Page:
Last night I received another little "thank you" note from another member of the group. She addressed me as "Laura."
Conclusion -- They don't even know enough to care if they wanted to.
Dunning-Kruger rides again!!
By: Nichole Baart
Publication Date: 11/21/2017
My Rating: 5 Stars (ARC)
A compelling multi-layered story of family, LITTLE BROKEN THINGS by talented Nichole Baart —a beautifully written story of secrets of the past, motherhood, and sacrifices. Those desperately trying to protect those secrets.
Triumph over tragedy. Loss, hope, and forgiveness.
Set in Minnesota the Sanford family. Two estranged sisters, Quinn and Nora. They have never been close and Quinn is shocked when she receives a cryptic text message from her older sister Nora.
Nora shows up with a six-year-old girl. Her name is Lucy. (Everlee) She instructs her sister to keep her safe and not mention the child to anyone. Particularly their overbearing mother, Liz.
Quinn is married to an artist. Nora always thought her sister was the perfect one. Quinn was the beauty of the family and JJ was the brains – where did Nora fit in?
Turns out Nora was the whole package: whip-smart and lovely, bighearted and wise. She is hiding a secret. Who is she protecting?
Quinn does not understand where this child came from and why is Nora leaving her in her care? Everyone wants answers.
They must protect the child. Slowly the family mystery is unraveled and the parentage of Lucy.
Told from three POV with highly charged topics. When nothing is as it appears. A family hiding behind a façade.
Haunting and heartbreaking, the painful past is revealed. A tragedy turns into something beautiful, bonding a family from the sins of the past.
Powerful, emotional, and suspenseful. Love and friendship. An inside look at a family. A relationship between a mother and two sisters. The lengths one sister will go to protect the ones she loves.
“Broken things are the loveliest.” —Sara Teasdale
For fans of domestic suspense and authors Amy Hatvany, Karma Brown, Joshilyn Jackson, and Heather Gudenkauf.
“We are all broken—that’s how the light gets in.”― Ernest
My first book by the author and looking forward to reading more. Would encourage you to read more about the author on her website!
Impressive. Truly, her stories celebrate the triumph of the human spirit and beauty in the midst of brokenness.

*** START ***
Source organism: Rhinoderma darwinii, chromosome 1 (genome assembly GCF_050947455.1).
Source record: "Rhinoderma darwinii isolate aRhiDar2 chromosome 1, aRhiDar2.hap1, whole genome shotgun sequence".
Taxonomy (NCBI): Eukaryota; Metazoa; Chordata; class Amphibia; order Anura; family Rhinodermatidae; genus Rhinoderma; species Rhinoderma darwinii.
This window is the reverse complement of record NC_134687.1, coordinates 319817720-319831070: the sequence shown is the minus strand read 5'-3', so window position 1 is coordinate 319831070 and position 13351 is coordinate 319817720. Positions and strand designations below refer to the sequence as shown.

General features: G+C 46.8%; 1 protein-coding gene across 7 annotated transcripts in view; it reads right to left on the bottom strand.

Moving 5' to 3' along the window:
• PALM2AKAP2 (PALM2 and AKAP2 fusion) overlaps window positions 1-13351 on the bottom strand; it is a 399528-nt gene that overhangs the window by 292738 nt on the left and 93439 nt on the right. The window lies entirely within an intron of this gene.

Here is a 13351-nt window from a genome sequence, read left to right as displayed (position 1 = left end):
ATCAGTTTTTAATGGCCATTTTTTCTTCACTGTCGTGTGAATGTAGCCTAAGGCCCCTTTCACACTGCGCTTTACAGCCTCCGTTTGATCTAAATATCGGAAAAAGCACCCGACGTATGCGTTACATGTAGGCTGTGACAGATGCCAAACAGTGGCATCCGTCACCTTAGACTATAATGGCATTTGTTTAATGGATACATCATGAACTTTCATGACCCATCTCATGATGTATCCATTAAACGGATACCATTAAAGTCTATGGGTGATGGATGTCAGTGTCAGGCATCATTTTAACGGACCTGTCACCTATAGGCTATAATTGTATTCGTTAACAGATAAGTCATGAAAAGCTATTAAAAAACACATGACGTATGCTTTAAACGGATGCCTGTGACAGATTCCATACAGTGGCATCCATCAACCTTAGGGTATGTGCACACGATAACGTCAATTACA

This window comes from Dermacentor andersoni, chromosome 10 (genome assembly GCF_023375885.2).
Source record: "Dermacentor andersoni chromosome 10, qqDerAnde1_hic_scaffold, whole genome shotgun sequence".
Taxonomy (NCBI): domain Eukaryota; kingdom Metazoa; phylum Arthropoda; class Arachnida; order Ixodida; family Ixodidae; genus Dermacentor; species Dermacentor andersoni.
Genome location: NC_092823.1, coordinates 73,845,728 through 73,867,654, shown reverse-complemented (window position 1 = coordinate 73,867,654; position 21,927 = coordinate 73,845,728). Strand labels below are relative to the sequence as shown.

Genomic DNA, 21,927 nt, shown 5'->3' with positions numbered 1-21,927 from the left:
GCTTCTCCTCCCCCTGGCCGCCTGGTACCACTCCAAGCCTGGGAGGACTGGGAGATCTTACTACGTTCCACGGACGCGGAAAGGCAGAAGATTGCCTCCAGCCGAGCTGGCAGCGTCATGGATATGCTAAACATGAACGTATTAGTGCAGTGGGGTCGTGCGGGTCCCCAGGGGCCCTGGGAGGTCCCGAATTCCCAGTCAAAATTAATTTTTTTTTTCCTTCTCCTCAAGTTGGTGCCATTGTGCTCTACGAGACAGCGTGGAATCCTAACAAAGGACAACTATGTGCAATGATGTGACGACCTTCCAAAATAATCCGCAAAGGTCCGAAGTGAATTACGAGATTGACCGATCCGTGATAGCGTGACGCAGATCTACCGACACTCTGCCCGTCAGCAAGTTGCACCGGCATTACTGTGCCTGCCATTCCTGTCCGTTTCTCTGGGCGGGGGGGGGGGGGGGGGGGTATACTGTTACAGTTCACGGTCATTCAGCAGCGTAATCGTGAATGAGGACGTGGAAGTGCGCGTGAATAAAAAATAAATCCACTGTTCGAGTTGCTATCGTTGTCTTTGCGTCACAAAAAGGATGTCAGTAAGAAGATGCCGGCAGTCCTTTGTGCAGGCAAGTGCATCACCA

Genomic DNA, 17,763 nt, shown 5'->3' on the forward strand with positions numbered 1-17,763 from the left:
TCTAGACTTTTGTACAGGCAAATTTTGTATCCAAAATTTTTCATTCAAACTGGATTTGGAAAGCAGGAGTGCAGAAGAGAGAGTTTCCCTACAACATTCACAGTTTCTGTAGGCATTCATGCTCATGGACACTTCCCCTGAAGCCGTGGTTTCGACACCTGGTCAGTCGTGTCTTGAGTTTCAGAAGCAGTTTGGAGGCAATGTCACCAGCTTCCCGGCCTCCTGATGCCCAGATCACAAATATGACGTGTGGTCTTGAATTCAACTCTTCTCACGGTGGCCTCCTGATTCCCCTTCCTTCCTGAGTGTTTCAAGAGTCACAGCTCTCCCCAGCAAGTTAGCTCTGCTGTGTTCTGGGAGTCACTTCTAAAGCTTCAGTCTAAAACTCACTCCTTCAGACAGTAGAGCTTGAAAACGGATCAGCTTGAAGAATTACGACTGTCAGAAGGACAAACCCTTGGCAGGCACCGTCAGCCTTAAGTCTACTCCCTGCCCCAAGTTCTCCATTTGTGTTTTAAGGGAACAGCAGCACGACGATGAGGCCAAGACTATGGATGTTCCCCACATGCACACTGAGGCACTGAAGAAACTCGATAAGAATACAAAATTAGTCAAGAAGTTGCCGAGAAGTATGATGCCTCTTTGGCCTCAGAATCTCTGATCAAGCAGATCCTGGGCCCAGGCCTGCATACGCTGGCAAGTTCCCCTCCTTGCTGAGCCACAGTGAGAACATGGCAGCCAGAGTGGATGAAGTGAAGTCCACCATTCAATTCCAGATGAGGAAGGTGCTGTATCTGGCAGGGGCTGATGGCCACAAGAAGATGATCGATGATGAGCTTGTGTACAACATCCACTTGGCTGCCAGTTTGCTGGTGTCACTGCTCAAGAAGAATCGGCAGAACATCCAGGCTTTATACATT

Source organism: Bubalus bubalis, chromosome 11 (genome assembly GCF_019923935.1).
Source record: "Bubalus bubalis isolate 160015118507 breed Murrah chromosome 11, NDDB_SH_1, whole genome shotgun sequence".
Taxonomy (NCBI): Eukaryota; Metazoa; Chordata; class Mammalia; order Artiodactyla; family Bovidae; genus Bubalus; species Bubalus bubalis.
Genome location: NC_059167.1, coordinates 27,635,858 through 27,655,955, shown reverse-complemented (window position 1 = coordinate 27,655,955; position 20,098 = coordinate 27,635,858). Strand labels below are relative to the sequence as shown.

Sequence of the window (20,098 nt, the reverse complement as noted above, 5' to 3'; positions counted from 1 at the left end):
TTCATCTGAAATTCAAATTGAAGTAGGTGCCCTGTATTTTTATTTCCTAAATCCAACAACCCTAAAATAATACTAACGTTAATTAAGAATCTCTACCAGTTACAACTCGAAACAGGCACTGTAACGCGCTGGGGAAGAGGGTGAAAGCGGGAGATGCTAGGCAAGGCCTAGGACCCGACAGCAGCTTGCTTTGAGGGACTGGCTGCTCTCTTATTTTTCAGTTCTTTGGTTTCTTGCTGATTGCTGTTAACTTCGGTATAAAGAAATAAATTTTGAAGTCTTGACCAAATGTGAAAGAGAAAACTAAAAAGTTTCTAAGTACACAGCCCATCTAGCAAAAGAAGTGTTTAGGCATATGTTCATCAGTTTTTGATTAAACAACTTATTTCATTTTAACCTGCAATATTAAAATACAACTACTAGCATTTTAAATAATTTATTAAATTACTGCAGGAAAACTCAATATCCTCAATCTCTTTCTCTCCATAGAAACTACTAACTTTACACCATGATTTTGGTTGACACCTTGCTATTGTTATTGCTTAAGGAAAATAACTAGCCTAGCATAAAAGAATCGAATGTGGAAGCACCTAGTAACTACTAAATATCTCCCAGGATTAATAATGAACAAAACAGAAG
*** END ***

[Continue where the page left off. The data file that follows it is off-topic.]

A special thank you to Atria and NetGalley for an advanced reading copy.
I've said this before, I'm not a huge fan of the paranormal horror novel, but this series came recommended by one of my favourite authors, so I figured, what the hell, give it a try.
And I enjoyed it!
I liked the main character - the book is written in the first person POV - Eric Carter, who can talk to dead people and can wield some magic. He's what they call a necromancer. His voice is easy to read and he has a sense of humour that hit me in my sweet spot - seasoned with a bit of sarcasm. He's basically a good guy, but he has issues, some of which he actually confronts in this first book of the series. And he likes to dress for the occasion - suit and tie. *LOL*
The setting is contemporary Los Angeles and it abounds in lots of paranormal denizens. Eric has friends there, friends he hasn't really spoken with in 15 years. I liked his friends. He also has enemies. They are good evil enemies. Ghosts and monsters and gods. And when you make a deal with the devil, so to speak, ... well, it's a deal.
Now, there's a lot of blood and gore. Things, living and dead, exploding and melting and destroying and causing mayhem. And lots of blood and gore. Usually it turns me off, but I was willing to go with it this time.
So the book has a paranormal noire detective type feel and noire detective hits a lot of my sweet spots - the paranormal I can take or leave. But this was good. I enjoyed it and I'll be reading the next one.